Ankylosing Spondylitis Causes
Scientists have identified certain genes that increase a person's chances of developing ankylosing spondylitis. For example, variations of the HLA-B gene increase the risk of developing the condition. The HLA-B gene provides instructions for making a protein that plays an important role in the immune system. HLA-B27, one variation, is found in about 95 percent of Caucasians with ankylosing spondylitis. It is also found in about 50 percent of African Americans with the condition.
Although many people with ankylosing spondylitis have the HLA-B27 variation, most people with this version of the gene never develop the disorder. It is not known how HLA-B27 increases the risk of developing ankylosing spondylitis.
Other genes are believed to affect the chances of developing ankylosing spondylitis and influence the progression of the disease. Some of these genes likely play a role in the immune system, while others may have different functions. Researchers are working to identify these genes and clarify their role in causing ankylosing spondylitis.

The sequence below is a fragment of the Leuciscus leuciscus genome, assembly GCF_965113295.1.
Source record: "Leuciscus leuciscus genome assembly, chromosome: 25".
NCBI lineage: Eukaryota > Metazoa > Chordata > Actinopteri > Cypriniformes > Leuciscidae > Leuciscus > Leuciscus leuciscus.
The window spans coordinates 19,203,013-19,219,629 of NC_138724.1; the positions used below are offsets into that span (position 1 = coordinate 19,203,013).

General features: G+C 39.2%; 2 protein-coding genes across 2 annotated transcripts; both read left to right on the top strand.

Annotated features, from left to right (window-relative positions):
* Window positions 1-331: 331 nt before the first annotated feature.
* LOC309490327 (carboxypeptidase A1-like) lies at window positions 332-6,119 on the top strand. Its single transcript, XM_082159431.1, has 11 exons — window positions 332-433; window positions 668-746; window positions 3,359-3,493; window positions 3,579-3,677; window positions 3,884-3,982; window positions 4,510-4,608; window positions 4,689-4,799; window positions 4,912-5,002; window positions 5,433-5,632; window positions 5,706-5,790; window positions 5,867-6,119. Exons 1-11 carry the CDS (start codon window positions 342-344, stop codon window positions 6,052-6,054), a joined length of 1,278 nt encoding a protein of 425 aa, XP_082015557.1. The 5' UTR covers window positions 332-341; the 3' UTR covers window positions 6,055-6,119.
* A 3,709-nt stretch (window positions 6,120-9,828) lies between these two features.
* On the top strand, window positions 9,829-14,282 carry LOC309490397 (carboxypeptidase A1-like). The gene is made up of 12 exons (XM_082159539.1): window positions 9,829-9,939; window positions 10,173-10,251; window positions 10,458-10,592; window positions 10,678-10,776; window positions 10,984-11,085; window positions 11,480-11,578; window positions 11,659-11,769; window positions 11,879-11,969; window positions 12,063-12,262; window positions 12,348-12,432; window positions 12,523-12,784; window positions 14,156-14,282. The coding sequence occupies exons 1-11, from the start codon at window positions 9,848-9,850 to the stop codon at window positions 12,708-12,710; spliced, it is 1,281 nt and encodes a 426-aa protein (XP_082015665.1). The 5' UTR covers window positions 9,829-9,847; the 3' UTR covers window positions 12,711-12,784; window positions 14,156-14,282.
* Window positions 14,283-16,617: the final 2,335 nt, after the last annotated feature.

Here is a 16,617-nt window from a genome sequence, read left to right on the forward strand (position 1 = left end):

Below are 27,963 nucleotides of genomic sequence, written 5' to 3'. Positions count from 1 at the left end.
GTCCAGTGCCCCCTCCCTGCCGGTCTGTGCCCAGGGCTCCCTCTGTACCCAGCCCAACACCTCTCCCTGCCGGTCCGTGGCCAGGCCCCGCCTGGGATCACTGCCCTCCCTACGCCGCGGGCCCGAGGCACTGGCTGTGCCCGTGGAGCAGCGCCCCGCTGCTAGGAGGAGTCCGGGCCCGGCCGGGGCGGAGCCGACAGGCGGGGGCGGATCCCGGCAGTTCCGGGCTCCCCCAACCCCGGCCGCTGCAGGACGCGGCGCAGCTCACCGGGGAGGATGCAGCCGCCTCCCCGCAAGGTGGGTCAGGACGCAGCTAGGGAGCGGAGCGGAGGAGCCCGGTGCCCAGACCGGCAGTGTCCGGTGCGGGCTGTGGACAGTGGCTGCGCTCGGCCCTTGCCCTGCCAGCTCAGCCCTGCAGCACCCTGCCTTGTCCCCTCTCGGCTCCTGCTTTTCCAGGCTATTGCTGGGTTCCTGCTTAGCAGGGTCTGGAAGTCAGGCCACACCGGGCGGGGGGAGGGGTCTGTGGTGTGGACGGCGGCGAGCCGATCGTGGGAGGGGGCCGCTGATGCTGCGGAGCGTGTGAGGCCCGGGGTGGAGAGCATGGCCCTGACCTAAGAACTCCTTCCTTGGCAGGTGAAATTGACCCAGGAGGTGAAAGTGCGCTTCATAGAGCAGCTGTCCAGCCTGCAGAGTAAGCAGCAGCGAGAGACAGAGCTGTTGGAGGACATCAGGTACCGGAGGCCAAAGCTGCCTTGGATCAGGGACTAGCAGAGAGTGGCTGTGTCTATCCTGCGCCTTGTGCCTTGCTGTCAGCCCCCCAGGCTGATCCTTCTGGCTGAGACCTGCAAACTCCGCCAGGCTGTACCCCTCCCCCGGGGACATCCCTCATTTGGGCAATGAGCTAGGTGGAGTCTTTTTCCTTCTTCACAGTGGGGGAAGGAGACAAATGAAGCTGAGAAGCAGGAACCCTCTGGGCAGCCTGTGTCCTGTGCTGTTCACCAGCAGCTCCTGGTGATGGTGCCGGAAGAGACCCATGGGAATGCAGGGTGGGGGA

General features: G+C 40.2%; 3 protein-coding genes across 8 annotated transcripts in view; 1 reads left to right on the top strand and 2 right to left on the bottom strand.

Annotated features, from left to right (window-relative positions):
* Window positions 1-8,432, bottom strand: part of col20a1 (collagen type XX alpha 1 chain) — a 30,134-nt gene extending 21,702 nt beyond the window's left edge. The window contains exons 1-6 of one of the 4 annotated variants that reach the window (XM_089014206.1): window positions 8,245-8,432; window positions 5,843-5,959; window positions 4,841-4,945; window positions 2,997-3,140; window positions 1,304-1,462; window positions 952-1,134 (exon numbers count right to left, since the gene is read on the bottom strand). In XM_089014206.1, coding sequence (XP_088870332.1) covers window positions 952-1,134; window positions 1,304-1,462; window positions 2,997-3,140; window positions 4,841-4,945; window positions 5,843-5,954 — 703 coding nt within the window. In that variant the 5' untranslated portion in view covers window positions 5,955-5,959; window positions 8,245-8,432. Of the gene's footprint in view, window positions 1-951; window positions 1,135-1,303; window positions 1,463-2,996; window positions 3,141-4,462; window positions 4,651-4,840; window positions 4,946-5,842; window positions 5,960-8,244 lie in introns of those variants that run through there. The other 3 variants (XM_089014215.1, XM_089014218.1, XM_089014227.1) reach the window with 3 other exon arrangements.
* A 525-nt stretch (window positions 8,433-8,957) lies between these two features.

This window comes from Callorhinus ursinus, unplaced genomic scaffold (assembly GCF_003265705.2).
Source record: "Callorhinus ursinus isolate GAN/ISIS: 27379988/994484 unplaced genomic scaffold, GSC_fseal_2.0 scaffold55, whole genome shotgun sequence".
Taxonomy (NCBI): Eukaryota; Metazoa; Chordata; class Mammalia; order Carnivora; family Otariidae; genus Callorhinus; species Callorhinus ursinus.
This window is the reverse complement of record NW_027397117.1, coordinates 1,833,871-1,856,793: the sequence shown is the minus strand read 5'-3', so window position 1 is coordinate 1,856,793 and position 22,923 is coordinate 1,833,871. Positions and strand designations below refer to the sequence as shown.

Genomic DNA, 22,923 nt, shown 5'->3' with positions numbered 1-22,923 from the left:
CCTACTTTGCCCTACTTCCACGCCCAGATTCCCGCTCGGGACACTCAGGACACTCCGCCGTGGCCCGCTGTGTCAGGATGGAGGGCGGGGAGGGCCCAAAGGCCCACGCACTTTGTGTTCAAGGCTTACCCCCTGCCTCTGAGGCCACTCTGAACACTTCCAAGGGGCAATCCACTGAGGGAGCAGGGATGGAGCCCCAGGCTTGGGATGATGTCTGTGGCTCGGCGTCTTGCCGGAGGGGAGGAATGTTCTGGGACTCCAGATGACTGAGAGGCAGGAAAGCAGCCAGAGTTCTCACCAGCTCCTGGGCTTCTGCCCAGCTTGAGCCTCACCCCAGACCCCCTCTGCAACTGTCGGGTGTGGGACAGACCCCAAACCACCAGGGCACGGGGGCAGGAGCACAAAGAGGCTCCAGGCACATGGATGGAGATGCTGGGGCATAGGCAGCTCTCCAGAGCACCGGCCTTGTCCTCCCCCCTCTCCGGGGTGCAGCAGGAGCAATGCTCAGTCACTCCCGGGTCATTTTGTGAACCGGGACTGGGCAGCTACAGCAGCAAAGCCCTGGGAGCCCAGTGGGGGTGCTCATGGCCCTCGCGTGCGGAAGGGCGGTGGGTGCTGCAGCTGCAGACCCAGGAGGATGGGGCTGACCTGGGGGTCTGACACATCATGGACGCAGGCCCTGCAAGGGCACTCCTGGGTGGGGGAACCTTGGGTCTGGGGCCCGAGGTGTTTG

Age and Gender
Ankylosing spondylitis occurs twice as often in men as in women, and symptoms of the disease tend to be more severe in men. It is typically diagnosed in adolescence or early adulthood. (Most people are diagnosed with the disease between the ages of 17 and 35.)
Researchers think that infections with a virus or bacteria may increase a person's chances of developing ankylosing spondylitis. There also seems to be an increased risk in people who have recurrent urinary tract infections or bowel infections. This does not mean that ankylosing spondylitis is contagious. Researchers think the infection somehow triggers the condition in those people who are already susceptible to it because of their genetics.